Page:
A lifetime of traveling in brown skin and with a Muslim name have taught Riz Ahmed to expect the indignity of being racially profiled. At borders and airports, immigration officers see a potential terrorist where there's an actor. For years, casting directors did much the same, typecasting him as a jihadi or a cab driver or some other racial stereotype. The Pakistani-British actor and rapper detailed, and connected, those experiences in a recent essay, published on The Guardian and excerpted from a forthcoming anthology.
This sort of sociopolitical reflection through the lens of identity exists in much of Riz's work elsewhere. It's a significant thread in the music he makes with Himanshu Suri, b.k.a. Heems, as the rap duo Swet Shop Boys. "T5," a recent, Redinho-produced single from their forthcoming Cashmere LP, is a pulsing meditation on airports as centers of socially sanctioned racism. The video for the song, premiering here today and produced by The FADER, puts Riz and Heems at the mercy of TSA and border control officers at JFK's Terminal 5. In the clip, Riz and Heems play semi-autobiographical versions of themselves, with parallel experiences ending in different fates. And the message is right on time, coinciding with intense anti-immigrant rhetoric and policy in their home countries — Brexit in the U.K., and the ever-creeping threat of a Trump presidency in the U.S. Watch above for a take that's as entertaining as it is crucial.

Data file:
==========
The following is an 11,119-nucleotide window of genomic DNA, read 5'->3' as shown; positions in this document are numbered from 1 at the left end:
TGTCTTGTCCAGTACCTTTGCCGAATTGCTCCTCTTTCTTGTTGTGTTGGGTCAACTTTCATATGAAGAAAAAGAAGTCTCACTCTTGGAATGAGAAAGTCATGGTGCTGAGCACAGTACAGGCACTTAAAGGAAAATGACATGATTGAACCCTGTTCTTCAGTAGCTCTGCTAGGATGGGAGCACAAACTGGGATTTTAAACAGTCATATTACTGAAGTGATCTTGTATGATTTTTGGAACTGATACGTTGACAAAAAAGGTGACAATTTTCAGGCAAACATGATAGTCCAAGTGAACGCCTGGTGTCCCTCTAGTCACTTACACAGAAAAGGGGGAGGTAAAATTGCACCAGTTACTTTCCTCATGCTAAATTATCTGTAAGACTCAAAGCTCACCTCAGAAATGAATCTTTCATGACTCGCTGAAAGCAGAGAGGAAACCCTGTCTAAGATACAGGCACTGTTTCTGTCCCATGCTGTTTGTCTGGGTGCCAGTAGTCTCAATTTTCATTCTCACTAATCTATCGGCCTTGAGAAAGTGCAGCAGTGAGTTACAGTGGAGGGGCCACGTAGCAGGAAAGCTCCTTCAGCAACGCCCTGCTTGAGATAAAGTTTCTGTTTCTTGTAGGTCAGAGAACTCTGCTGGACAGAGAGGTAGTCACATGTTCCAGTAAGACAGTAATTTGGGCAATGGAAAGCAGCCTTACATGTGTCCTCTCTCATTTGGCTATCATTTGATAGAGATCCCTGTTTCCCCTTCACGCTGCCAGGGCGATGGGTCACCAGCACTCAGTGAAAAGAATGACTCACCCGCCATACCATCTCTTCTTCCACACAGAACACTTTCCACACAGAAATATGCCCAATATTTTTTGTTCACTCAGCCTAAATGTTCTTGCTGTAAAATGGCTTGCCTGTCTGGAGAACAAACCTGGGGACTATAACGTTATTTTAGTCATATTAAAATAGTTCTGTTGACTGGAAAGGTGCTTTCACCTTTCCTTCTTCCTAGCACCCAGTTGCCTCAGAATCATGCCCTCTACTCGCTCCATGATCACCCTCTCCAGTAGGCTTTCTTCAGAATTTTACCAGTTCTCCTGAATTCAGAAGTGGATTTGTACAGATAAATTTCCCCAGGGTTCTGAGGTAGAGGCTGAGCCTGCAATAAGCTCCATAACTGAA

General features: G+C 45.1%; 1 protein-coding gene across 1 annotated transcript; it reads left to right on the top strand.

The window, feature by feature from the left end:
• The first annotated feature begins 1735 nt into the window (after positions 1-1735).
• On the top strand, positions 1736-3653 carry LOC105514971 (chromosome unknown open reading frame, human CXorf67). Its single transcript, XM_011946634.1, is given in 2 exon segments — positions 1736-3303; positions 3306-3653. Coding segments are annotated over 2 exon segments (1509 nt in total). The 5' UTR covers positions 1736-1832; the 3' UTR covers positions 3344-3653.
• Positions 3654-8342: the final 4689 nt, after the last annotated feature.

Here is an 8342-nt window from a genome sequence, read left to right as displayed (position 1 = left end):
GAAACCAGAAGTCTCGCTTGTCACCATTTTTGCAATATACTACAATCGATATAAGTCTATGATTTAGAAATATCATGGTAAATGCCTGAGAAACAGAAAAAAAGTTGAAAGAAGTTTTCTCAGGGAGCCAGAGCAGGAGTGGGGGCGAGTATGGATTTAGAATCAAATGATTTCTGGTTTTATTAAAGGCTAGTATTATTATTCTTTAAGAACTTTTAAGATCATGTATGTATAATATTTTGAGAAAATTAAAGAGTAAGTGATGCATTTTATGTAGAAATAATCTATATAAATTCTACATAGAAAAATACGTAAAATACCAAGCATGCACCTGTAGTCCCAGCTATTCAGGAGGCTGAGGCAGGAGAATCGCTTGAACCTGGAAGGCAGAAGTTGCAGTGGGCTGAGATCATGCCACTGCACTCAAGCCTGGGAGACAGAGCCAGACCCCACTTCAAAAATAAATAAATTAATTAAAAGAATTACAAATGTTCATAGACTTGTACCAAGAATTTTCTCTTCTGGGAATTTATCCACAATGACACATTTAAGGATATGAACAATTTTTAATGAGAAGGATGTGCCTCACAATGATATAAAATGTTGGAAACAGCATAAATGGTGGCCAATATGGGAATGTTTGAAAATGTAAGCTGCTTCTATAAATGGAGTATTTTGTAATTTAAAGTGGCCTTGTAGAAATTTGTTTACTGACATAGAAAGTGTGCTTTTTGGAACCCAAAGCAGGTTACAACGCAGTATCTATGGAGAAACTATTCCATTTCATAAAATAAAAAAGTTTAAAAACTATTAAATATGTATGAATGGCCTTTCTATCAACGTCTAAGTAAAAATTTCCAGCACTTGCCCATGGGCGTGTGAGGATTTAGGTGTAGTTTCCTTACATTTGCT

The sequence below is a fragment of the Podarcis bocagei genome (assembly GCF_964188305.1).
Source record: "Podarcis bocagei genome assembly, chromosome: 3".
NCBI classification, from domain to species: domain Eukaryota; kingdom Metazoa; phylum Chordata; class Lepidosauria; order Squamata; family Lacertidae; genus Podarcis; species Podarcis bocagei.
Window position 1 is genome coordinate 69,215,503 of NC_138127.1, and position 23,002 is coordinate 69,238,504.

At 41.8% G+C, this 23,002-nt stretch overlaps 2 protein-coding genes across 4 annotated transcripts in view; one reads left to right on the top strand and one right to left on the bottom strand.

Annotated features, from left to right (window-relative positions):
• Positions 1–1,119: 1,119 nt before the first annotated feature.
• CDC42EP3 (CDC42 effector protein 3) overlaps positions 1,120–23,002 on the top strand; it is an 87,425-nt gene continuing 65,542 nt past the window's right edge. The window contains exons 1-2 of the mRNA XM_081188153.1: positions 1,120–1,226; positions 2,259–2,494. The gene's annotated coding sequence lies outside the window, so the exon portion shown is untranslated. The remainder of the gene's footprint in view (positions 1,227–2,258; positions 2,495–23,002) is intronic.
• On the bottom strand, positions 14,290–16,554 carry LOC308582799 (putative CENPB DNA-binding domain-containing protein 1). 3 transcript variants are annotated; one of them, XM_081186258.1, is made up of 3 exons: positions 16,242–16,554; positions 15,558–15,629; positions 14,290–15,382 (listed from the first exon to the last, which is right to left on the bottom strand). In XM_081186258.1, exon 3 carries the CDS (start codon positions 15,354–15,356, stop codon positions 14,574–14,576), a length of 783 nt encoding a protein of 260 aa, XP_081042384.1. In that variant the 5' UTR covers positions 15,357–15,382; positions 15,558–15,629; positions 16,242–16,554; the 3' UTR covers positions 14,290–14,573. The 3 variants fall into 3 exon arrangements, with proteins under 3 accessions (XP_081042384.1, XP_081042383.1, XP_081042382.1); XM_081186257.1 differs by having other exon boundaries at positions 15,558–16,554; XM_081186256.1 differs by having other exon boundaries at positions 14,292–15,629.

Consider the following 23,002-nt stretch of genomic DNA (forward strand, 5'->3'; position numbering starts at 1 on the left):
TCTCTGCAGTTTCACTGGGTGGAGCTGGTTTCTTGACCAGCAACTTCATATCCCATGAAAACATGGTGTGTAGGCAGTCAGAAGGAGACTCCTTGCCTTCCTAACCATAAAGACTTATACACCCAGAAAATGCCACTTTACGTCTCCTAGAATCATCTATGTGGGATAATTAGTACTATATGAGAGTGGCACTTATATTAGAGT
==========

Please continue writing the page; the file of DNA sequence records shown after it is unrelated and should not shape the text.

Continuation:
7 Nov - San Francisco, CA - The Rickshaw Stop
8 Nov - Los Angeles, CA - Bootleg
14 Nov - Washington, DC - U Street Music Hall
17 Nov - Brooklyn, NY - Rough Trade (Sold Out)
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